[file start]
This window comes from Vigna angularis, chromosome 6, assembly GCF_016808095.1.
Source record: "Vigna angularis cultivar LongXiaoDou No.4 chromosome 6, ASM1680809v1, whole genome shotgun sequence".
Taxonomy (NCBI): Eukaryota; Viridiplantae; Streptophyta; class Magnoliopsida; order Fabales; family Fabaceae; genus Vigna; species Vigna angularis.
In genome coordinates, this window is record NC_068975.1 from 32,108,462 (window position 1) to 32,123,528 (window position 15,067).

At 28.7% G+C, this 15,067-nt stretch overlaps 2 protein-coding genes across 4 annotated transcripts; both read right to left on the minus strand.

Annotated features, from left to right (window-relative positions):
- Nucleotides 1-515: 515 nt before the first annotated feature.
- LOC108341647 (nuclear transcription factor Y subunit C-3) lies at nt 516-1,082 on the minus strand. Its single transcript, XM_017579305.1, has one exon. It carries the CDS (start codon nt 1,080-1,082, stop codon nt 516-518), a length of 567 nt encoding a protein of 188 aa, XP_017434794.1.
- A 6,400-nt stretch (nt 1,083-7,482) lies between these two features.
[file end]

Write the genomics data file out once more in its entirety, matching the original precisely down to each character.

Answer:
This window comes from Vigna angularis, chromosome 6, assembly GCF_016808095.1.
Source record: "Vigna angularis cultivar LongXiaoDou No.4 chromosome 6, ASM1680809v1, whole genome shotgun sequence".
Taxonomy (NCBI): Eukaryota; Viridiplantae; Streptophyta; class Magnoliopsida; order Fabales; family Fabaceae; genus Vigna; species Vigna angularis.
In genome coordinates, this window is record NC_068975.1 from 32,108,462 (window position 1) to 32,123,528 (window position 15,067).

At 28.7% G+C, this 15,067-nt stretch overlaps 2 protein-coding genes across 4 annotated transcripts; both read right to left on the minus strand.

Annotated features, from left to right (window-relative positions):
- Nucleotides 1-515: 515 nt before the first annotated feature.
- LOC108341647 (nuclear transcription factor Y subunit C-3) lies at nt 516-1,082 on the minus strand. Its single transcript, XM_017579305.1, has one exon. It carries the CDS (start codon nt 1,080-1,082, stop codon nt 516-518), a length of 567 nt encoding a protein of 188 aa, XP_017434794.1.
- A 6,400-nt stretch (nt 1,083-7,482) lies between these two features.